Hi, I'm looking for some simple to use code (or theory) to generate a good Oriented Bounding Box from a set of points (in R3). Ideally the result I'll get back will either be a set of 8 points or an AABB with a rotation matrix. Google doesn't help. I found some code on wild magic but it looks like it'll need a serious amount of work to get the code to integrate with my own code base plus I'll need to use the code in a commercial product. Thanks for any help or pointers. John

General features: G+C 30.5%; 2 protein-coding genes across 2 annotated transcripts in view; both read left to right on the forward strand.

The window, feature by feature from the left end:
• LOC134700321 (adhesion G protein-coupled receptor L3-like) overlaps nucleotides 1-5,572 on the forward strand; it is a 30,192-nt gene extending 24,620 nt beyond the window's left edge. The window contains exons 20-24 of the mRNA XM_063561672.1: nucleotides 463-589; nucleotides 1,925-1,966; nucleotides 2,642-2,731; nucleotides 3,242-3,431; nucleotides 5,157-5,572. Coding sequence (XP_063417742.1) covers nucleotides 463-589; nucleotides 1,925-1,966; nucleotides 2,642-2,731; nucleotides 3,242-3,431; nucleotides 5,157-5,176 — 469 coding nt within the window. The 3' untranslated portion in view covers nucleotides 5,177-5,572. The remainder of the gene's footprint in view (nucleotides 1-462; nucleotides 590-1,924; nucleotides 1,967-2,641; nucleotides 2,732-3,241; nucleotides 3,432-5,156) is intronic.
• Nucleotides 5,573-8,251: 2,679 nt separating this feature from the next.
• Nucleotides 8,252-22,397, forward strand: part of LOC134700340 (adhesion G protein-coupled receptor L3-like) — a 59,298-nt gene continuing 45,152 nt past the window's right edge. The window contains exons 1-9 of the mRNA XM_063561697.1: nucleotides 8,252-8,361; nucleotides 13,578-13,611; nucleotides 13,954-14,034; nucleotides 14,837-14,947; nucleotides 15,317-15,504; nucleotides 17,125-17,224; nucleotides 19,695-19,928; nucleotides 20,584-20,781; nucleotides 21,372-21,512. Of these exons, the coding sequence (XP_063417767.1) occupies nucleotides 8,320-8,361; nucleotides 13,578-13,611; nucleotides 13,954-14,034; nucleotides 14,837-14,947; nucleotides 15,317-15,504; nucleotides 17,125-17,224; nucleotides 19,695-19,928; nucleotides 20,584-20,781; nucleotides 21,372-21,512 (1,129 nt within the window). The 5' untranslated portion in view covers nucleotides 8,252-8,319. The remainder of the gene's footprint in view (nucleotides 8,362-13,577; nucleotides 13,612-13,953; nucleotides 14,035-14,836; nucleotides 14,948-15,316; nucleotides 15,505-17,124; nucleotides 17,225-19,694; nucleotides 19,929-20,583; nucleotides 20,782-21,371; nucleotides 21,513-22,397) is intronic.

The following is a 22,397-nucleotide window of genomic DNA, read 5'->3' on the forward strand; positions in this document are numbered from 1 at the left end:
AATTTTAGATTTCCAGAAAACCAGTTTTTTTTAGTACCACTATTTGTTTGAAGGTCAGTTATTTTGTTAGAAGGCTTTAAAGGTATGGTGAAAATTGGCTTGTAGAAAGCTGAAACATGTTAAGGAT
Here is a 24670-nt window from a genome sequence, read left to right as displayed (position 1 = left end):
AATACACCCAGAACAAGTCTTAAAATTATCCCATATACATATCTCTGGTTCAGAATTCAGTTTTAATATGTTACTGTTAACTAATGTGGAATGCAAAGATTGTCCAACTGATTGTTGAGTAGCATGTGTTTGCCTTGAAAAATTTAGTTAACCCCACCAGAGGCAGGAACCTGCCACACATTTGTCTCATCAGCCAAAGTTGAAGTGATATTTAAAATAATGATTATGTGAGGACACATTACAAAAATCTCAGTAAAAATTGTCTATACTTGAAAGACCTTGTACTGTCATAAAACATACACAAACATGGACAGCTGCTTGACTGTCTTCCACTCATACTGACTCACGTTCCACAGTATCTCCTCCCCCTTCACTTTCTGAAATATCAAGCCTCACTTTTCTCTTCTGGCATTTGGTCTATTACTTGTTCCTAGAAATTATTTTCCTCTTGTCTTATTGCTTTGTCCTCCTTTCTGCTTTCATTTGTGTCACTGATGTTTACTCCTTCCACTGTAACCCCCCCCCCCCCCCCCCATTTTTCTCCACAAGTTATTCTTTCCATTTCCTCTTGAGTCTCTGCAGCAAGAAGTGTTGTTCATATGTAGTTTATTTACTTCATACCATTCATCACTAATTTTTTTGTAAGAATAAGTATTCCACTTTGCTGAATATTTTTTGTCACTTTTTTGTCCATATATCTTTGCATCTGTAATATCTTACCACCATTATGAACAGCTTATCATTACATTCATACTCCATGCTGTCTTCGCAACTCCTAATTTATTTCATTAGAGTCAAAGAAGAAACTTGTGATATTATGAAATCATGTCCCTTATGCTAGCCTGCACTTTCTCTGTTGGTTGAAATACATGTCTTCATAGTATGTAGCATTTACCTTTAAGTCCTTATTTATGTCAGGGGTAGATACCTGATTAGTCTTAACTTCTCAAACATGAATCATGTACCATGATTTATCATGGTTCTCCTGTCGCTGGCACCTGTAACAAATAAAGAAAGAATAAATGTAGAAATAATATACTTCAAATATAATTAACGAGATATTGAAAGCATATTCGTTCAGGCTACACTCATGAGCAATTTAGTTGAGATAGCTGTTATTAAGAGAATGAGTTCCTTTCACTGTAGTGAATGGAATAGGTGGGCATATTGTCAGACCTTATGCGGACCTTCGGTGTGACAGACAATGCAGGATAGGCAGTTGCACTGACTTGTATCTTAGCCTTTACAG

From: David Lam  Tokamak <dlam@to...>  20021204 13:23:16

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From: Awen Limbourg <alimbourg@ed...>  20021204 13:02:38